What makes for a good International Genetically Engineering Machine (iGEM) project?

The project should be ambitious, but not outrageous. If it can't reasonably be done by a group of students in a summer (and maybe part of the fall), save it for a Masters or PhD project.

The project should build upon what has been done before. What is known already is a map; we want to explore at the edges. We don't want to start on a project that has so many unknowns that we don't know where to begin, and have no idea how difficult it will be. You may be unwittingly dropping yourself into the "Here be Dragons" corner of the map.

The project should aim to do good with minimal risk of harm. The results of the project should be useful and/or edifying, changing lives and future research for the better. Before work in the lab begins, we explore how the project could cause harm - to people, environments, or economies. We first come up with a project plan that minimizes those risks. If our plan doesn't sufficiently mitigate the harms, we scrap the project.

If possible, the project should be interesting and useful even if parts of it fail. This is science - something always fails, or is at least a lot harder that you thought it would be. I like to have a plan B. And C. And maybe D and E. If we try and build a unicorn from scratch and can't get the horn right, hey, at least we've built a horse.

This year we've interested in biosensors - building cells that detect something in their environment and produce a signal, usually visual. Last year, Groningen brought home top honors at the World Jamboree with their Food Warden project. Their cells would detect meat spoilage and change color, letting you know it was time to go shopping.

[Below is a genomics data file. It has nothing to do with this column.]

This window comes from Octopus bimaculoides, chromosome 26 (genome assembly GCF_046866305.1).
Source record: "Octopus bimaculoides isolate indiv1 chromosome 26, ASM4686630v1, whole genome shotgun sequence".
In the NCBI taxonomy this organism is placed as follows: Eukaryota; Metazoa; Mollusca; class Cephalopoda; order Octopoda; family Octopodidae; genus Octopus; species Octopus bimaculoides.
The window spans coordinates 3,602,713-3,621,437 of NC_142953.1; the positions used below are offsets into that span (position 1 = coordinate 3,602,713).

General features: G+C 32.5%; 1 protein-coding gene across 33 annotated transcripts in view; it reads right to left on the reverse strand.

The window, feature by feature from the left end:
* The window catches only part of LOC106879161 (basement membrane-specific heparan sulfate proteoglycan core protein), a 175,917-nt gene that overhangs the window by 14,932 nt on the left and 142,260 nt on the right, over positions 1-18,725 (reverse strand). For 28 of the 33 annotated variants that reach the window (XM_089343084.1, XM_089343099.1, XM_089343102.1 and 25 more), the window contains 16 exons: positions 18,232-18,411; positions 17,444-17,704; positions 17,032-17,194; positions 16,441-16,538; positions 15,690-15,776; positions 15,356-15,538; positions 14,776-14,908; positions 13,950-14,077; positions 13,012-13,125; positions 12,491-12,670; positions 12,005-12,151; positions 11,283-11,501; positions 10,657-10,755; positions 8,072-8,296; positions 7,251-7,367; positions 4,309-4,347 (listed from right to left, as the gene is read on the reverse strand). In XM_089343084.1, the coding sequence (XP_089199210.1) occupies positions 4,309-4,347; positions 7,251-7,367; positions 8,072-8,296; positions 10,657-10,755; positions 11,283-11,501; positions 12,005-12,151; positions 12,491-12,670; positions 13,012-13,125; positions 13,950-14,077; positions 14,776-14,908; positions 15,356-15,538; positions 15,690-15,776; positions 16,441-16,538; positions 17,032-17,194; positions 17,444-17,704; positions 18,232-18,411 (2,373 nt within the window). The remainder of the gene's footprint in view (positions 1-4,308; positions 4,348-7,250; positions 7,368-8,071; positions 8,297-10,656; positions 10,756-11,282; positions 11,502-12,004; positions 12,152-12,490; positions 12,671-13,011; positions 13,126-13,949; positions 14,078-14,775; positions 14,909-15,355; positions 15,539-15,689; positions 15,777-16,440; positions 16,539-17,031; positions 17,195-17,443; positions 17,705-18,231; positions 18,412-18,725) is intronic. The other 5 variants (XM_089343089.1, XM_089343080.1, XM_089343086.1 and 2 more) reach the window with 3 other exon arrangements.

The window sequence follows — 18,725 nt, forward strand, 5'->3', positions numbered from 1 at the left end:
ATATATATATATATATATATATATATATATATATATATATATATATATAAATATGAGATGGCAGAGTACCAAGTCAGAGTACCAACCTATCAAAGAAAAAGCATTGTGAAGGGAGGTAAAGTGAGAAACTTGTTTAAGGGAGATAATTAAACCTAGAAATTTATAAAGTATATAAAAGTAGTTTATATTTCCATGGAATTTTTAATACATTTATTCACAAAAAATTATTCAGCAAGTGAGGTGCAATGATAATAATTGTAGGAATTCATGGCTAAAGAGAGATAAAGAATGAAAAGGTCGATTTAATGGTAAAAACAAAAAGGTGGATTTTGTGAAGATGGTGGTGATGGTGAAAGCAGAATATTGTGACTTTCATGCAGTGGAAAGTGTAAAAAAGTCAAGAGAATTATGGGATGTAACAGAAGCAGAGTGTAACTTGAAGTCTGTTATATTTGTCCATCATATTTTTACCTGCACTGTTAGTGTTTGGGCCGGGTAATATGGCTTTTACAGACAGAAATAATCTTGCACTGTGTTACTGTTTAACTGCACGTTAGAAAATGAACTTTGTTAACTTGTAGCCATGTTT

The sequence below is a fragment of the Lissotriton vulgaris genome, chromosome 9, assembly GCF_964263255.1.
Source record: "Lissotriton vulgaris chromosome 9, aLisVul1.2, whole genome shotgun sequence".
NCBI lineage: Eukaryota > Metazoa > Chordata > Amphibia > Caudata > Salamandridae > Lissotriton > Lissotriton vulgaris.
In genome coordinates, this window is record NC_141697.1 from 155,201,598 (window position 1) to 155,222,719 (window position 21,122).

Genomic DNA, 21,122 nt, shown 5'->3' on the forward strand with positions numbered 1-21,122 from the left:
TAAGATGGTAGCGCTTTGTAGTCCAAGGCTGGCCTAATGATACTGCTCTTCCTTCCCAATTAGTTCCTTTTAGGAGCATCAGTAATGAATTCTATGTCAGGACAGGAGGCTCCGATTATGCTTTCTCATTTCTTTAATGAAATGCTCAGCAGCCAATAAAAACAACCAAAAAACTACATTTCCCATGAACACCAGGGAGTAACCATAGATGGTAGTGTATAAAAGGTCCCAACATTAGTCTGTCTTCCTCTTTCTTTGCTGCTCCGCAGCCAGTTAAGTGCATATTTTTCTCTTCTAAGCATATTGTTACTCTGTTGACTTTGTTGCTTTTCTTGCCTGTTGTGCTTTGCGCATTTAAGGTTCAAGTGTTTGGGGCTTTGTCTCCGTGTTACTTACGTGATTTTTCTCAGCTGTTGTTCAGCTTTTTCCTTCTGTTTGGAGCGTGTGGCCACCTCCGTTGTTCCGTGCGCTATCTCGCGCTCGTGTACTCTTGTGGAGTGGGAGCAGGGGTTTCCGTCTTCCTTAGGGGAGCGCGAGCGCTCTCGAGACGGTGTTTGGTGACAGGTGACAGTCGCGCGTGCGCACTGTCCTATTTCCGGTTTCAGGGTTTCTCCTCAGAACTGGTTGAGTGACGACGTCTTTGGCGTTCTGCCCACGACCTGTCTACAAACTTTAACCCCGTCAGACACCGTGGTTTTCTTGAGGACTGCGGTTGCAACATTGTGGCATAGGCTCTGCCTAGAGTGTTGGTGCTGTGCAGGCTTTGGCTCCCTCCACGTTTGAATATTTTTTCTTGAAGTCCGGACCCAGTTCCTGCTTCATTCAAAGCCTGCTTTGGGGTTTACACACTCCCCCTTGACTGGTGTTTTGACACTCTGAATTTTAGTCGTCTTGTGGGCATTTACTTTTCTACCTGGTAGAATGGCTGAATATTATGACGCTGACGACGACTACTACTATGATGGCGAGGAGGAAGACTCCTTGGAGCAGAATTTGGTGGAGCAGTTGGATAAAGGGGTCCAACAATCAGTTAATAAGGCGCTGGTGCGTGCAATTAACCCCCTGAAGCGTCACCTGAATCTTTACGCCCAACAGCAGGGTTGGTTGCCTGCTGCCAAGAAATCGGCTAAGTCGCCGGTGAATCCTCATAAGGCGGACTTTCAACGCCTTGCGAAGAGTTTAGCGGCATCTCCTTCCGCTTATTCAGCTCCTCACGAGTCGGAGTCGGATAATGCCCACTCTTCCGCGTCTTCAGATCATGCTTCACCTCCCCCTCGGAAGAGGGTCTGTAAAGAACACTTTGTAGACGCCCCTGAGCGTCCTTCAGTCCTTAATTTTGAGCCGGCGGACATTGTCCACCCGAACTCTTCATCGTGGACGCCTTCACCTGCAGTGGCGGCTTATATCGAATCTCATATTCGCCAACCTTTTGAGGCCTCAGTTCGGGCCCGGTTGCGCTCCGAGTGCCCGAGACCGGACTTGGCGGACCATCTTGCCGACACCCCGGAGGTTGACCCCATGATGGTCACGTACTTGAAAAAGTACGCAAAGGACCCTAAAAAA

This type of approach is exciting enough that in 2009, Cambridge won the grand prize for a project that focused primarily on providing future teams with a wide variety of pigments.

Clearly there's a lot of interest in this area - so, what's missing? We believe that there's an unmet need for fast sensors. Groningen's sensor, for example, takes many hours to produce enough color to see with the naked eye. Chemicals given off by rotting meat activates genes inside of their bacteria, producing enzymes, which only then begin to produce pigment. Hours before you get an answer is fine for many applications; not so great for others. We'd like to build parts that could make faster biosensors possible.


So, as iGEM began, we asked ourselves the following questions: (1) Can we produce lots of pigment rapidly in a cell? (2) In response to something interesting? (3) Which pigment?

Early on we became very interested in indigo, the plant dye responsible for the "blue" in blue jeans. The way it's synthesized in plants suggests it may be able to solve some of our biosensor problems, and the pigment itself is widely used in industry, so producing it in bacteria or yeast could be mighty interesting. More on that next time.

Terry D. Johnson is a Berkeley bioengineering lecturer and author. He has been co-advising Berkeley's iGEM team since 2008, and will be one of the lead judges for the North America region this year. His writings here do not necessarily reflect the views of iGEM HQ, Berkeley, or possibly himself, after further contemplation.